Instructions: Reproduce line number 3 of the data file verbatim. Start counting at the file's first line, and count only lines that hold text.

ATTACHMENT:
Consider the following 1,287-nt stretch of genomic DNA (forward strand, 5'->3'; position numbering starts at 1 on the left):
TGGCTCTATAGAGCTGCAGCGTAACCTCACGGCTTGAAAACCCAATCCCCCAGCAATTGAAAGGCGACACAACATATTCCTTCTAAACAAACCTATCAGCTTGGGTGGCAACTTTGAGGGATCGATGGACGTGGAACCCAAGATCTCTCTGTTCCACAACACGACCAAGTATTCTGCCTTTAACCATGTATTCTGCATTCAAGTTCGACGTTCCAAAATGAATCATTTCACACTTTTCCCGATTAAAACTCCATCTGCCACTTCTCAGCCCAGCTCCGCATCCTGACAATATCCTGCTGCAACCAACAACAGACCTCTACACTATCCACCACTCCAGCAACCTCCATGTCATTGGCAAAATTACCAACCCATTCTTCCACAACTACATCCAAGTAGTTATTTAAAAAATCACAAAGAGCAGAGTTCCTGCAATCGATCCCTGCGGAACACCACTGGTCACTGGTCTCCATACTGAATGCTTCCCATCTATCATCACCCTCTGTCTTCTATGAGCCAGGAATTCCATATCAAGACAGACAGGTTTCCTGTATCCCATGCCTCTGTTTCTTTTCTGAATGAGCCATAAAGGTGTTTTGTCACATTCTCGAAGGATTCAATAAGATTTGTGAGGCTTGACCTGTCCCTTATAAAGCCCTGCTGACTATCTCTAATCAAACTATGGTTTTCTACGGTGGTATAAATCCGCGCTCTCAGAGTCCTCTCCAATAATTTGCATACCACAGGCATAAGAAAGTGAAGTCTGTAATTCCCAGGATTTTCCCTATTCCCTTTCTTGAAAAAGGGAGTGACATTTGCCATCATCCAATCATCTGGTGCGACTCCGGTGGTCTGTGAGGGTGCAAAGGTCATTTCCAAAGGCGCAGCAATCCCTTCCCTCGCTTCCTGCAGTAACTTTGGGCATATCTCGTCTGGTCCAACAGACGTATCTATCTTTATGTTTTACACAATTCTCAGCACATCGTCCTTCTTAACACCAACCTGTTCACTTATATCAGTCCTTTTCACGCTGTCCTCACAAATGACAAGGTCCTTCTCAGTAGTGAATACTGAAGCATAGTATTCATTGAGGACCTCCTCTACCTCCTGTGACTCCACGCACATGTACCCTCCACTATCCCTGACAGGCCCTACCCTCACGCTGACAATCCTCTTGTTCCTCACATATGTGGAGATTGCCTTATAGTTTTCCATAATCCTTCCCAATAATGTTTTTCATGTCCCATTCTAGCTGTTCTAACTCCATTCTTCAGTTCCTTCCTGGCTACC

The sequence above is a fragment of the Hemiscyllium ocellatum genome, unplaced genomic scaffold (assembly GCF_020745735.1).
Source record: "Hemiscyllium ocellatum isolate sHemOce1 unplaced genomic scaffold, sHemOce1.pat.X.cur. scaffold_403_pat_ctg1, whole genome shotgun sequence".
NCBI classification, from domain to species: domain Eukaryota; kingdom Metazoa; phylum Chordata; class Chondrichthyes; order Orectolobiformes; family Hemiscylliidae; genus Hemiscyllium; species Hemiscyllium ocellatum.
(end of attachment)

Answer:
The sequence above is a fragment of the Hemiscyllium ocellatum genome, unplaced genomic scaffold (assembly GCF_020745735.1).